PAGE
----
Panelists discuss contentious U.S. Farm Bill

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The UC Berkeley College of Natural Resources hosted a panel discussion on the federal Farm Bill Thursday night, featuring a number of prominent members of California’s agricultural and nutrition community.The panel discussion, “The U.S. Farm Bill: What’s at Stake?” was moderated by agricultural and resource economics professor Gordon Rausser and examined the merits of the bill as well as the future of food justice and agricultural sustainability. Panelists spoke to a full audience in Wheeler Auditorium and addressed a number of spectator queries.The bill, which is reauthorized about every five years, is a highly contentious piece of legislation that deals with everything from the nation’s commodity programs and rural development to conservation, agricultural research and food and nutrition programs, among other things. The bill is up for reauthorization in 2012.

Panelists included Michael Pollan, author and campus journalism professor, Karen Ross, secretary of the California Department of Food and Agriculture, Ken Cook, president and co-founder of the Environmental Working Group and Ken Hecht, executive director of California Food Policy Advocates.

Pollan, the most prominent of the four, underscored the importance of funding healthy, sustainable agriculture. He noted that “it’s easy to get lost in the weeds” in the complexity of the proposed 2012 update of the bill, which is passed about every five years. He argued the importance of using subsidies in the bill to alter the American diet from its current highly processed state.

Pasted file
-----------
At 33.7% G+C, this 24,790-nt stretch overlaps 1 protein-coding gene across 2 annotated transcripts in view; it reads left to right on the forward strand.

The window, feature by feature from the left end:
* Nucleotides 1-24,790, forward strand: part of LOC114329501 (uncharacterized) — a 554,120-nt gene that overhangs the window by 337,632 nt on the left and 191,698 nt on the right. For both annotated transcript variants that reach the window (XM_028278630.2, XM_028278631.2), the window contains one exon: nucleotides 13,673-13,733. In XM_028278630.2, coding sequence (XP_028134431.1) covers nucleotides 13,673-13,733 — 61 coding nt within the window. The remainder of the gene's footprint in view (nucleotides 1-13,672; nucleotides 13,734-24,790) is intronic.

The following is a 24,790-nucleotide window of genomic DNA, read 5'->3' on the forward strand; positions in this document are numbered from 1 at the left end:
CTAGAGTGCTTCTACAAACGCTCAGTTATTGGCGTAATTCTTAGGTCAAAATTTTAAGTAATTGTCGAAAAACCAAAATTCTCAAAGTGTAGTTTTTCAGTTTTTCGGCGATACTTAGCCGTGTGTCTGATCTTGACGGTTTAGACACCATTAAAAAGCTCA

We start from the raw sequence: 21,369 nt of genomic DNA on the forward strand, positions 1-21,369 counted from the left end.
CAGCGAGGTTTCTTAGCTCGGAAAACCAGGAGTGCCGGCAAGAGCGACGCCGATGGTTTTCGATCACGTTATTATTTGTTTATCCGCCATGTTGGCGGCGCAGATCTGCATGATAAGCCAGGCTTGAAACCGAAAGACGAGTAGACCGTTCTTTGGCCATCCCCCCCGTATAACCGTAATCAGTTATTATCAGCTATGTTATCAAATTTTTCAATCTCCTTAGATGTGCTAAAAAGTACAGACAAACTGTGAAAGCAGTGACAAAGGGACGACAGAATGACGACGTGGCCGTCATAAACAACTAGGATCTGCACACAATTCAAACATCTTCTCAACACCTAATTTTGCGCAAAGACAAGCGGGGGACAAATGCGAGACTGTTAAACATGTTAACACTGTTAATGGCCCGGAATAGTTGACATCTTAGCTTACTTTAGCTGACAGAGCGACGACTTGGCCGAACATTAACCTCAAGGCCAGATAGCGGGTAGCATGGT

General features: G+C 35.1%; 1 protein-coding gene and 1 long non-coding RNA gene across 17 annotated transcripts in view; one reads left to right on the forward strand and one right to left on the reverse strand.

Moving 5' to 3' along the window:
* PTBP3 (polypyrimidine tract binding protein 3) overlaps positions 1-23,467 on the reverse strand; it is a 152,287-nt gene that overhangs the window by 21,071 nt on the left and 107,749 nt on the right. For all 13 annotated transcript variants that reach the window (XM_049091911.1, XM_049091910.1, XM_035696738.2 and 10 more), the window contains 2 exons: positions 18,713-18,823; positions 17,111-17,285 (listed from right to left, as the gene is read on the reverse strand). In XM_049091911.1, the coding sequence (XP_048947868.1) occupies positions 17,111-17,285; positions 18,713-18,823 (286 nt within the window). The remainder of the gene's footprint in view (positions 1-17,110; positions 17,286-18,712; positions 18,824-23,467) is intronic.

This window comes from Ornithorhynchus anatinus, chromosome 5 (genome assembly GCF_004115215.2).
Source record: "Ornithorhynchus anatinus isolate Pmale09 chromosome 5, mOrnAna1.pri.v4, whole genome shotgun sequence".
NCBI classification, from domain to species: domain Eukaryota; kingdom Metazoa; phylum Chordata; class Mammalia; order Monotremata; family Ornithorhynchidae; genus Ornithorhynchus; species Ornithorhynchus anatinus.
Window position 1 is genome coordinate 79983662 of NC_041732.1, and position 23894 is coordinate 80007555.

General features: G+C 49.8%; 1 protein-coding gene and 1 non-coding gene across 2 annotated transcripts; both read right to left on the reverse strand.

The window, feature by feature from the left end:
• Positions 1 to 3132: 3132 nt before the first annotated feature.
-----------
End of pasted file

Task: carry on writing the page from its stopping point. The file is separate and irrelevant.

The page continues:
“The least healthy calories are the cheapest,” he said. “We need to diversify our farms. We need to diversify our diets.”

Other panelists spoke to other aspects of the bill, including how it will affect agriculture in the state as well as the food stamp program for low-income families.

“(We need to) defend food stamps and subsidies,” Cook said. “(We need to) hook kids on fruits and vegetables when they’re in schools.”

Ross spoke of the growing problem of aging farmers, which, she said, may leave California — the state that produces the most crops in the union — in crisis.

“We need 100,000 new farmers,” she said, citing that for every five farmers over the age of 65, there is one farmer aged 25. “We have to double our agricultural output to produce food for a growing population.”

Sara Grossman covers research and ideas.